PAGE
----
Drove $1.4M in cost savings, together with a 20% time-saving, leveraging scalable automation, cross-team process improvement, and company-wide operational efficiencies. This includes utilizing the latest localization technology, workflow automation to reduce manual efforts, and overhauling creative processes for faster time-to-market.

In just two sentences, you learn:

  • The quantifiable impacts of her team’s efforts
  • The technology she used
  • The processes or process changes she implemented
  • Additional benefits achieved (e.g., reduced manual efforts, faster time-to-market)

If you create content for localization program managers, you could look to see if your customers have achieved similar results, then interview them to learn more. With those findings, you might conceive a content campaign that shows other localization program managers how they can achieve similar results.

Experience (associated media)

When providing details on a current or past job, LinkedIn lets you add media, such as an image, video, or slide deck, as I did with my presentation 10 Quick Tips for Effective Content Marketing in the example below:

Lisa Gately is a principal analyst at Forrester. She was a senior director of content strategy at Genesys. In that listing, Lisa linked to an article, Confessions of a Content Strategist: Lisa Gately, based on an interview she did with Ahava Leibtag, who published the article on her LinkedIn profile.

The article details what a content strategist does. Some of the questions Lisa answered include:

  • How did you get started in content strategy?
  • How did you formalize your role as a content strategist in your current environment?
  • What was your number one challenge in getting the content strategy team up and running?
  • What do you see happening in the future of content?

That interview provides a wealth of information about content strategists and the industry.

Activity

The activity section groups together posts, comments, videos, images, articles, newsletters, and more. Navigate across the tabs to look for interesting things. I like to peek at comments to discover new people to research. After all, someone in one audience persona is likely to engage with other users from the same persona.

Jose Palomares is the director of localization at Coupa Software. In his profile’s posts, he shared industry webinars on which he was a panelist, including the Globalization and Localization Association’s webinar on headless systems:

If your persona was a director of localization, watching the on-demand recordings of these webinars would be helpful. You also can think about whether the webinar topics should be added to your editorial calendar.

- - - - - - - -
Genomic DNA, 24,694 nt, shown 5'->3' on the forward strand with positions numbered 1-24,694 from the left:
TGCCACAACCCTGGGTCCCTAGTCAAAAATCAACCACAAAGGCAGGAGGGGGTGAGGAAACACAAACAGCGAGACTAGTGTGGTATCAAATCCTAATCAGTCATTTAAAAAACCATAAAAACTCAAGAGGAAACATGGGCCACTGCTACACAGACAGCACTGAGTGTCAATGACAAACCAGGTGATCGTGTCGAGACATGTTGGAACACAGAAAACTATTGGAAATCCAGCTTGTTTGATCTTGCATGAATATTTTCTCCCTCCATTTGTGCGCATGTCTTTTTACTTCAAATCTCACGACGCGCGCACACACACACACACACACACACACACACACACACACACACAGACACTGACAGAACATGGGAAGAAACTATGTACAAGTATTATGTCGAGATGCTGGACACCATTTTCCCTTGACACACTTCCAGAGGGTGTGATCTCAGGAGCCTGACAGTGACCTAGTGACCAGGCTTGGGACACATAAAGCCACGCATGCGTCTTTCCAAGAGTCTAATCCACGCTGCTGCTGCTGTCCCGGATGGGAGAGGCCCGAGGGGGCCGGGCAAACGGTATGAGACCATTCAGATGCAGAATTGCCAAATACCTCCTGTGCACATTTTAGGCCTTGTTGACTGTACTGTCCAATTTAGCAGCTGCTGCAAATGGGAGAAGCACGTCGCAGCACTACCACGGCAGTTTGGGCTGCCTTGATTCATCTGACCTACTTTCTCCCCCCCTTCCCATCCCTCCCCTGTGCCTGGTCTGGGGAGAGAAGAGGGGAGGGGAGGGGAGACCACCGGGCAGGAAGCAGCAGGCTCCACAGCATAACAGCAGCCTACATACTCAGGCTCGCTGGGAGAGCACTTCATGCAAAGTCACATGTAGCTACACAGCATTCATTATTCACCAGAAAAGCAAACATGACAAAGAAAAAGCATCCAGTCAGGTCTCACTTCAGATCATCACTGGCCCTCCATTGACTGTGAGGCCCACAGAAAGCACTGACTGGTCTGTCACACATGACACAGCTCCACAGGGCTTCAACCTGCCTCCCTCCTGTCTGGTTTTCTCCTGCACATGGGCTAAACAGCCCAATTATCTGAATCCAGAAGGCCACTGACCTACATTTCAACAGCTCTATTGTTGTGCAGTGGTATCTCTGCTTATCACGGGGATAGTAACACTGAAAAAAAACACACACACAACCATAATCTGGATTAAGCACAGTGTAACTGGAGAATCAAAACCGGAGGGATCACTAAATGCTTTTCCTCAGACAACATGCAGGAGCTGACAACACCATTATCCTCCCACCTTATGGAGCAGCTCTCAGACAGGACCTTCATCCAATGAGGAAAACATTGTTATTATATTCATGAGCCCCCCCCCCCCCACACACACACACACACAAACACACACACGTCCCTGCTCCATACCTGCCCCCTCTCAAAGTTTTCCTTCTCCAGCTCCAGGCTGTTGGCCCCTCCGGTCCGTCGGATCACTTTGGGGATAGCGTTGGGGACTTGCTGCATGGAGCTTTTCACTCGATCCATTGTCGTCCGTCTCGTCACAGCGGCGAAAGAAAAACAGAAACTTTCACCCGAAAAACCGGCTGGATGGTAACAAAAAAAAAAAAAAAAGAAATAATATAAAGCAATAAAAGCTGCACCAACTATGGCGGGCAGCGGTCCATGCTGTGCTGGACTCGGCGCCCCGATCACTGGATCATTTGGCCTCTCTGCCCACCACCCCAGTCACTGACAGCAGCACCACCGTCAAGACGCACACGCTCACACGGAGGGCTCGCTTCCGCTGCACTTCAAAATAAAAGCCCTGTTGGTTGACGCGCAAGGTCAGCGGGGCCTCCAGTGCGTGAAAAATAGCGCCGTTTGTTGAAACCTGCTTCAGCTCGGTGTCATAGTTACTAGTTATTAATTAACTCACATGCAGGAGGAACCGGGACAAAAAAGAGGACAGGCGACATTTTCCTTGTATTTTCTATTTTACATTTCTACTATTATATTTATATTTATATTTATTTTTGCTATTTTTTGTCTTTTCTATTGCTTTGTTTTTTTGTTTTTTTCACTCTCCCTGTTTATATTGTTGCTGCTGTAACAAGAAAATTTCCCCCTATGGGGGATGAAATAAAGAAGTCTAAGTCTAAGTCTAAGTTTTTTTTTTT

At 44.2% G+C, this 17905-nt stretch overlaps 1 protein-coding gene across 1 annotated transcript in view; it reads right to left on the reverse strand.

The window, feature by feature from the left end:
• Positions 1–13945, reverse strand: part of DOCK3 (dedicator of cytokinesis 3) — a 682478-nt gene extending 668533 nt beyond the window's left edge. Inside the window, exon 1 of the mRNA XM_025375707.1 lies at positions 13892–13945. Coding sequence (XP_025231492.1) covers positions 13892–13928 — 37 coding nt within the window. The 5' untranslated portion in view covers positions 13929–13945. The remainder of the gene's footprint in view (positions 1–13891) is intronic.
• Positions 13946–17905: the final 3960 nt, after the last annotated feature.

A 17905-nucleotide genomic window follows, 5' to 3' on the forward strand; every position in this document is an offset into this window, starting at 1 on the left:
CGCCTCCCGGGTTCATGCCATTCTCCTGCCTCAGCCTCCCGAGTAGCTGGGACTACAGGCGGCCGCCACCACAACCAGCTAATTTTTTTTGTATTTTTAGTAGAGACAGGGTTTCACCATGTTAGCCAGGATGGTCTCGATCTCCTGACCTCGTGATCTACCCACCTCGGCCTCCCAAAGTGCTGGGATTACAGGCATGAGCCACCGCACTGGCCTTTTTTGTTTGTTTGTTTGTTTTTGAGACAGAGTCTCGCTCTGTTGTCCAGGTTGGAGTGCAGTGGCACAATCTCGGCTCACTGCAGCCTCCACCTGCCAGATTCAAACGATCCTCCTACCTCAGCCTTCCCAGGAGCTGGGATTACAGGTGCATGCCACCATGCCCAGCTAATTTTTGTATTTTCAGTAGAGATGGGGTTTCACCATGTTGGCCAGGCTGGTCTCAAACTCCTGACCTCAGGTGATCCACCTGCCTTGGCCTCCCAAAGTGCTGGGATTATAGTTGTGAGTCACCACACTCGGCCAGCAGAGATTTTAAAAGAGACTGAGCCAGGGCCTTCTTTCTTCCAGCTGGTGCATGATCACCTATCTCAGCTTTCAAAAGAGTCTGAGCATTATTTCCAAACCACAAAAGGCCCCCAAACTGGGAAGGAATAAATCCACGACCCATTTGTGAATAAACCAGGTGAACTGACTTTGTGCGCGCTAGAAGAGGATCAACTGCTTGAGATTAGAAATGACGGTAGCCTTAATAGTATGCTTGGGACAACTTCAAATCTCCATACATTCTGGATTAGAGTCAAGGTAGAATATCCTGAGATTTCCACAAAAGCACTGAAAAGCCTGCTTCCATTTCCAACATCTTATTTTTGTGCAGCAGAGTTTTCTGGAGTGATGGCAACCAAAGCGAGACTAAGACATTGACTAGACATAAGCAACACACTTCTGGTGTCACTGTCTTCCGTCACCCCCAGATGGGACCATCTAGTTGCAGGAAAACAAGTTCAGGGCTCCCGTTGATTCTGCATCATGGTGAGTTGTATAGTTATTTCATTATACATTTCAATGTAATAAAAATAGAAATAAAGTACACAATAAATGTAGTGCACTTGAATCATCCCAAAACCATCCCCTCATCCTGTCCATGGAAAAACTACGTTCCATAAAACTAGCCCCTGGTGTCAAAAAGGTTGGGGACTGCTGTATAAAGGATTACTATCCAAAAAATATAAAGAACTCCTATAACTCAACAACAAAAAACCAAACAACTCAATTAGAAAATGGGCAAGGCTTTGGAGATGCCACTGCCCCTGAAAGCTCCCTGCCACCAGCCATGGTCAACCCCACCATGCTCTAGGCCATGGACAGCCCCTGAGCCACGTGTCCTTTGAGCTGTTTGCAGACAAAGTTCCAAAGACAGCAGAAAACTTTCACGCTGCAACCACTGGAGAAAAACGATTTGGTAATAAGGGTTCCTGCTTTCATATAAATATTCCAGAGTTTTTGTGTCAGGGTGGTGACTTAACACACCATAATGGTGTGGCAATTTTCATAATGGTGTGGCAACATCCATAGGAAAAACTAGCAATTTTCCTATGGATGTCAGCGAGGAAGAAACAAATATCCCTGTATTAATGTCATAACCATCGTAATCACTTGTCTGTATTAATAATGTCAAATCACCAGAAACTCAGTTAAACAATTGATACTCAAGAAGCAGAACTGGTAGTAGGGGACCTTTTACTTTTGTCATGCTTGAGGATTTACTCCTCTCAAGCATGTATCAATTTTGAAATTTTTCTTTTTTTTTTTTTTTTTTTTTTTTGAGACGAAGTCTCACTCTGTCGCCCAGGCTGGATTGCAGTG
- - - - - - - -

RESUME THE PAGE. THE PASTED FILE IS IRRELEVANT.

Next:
Groups (mutual)

LinkedIn users also can add organizations to which they belong in the groups section. Their profiles don’t list all the groups to which they belong. However, the highlights section indicates groups you have in common.

When I visit Rich Schwerin’s profile, I see we have six groups in common, including the Content Marketing Institute and The Content Wrangler Community.

Find relevant LinkedIn groups, visit them, and see what users are posting about. Through Scott Abel’s The Content Wrangler Community, I noticed this post from Heather Hedden about her appearance at Lava Con, a conference for content strategists:

Recommendations

LinkedIn recommendations can be useful because they may detail how a person was exceptional or useful within the context of the role you’re researching. Karen Budell is the chief marketing officer at Totango. When she was vice president of brand marketing at Momentive.ai, she received a recommendation from her boss, Leela Srinivasan:

Here’s an excerpt of the recommendation relevant to Karen’s role in brand marketing:

She brought every ounce of her strategic marketing brain to the table as my partner in crime on the complex and sensitive rebrand of a public company with a global footprint. She adeptly managed multiple agency relationships, helped steer the executive team through a mountain of change, and proved to be a clutch player throughout the journey. She is super smart about creating impactful content and experiences.

With these details, you learn brand marketing executives lead organizations through rebrands, which requires them to navigate agency relationships, as well as relationships with their executive team.

Go deep into LinkedIn profiles

LinkedIn hosts an ocean of information on your audience personas. It also requires no financial investment. You can hit the highlights or go down the rabbit hole of connected research to craft helpful audience research.

Please share in the comments some of the tricks you’ve used in doing persona research on LinkedIn.

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Cover image by Joseph Kalinowski/Content Marketing Institute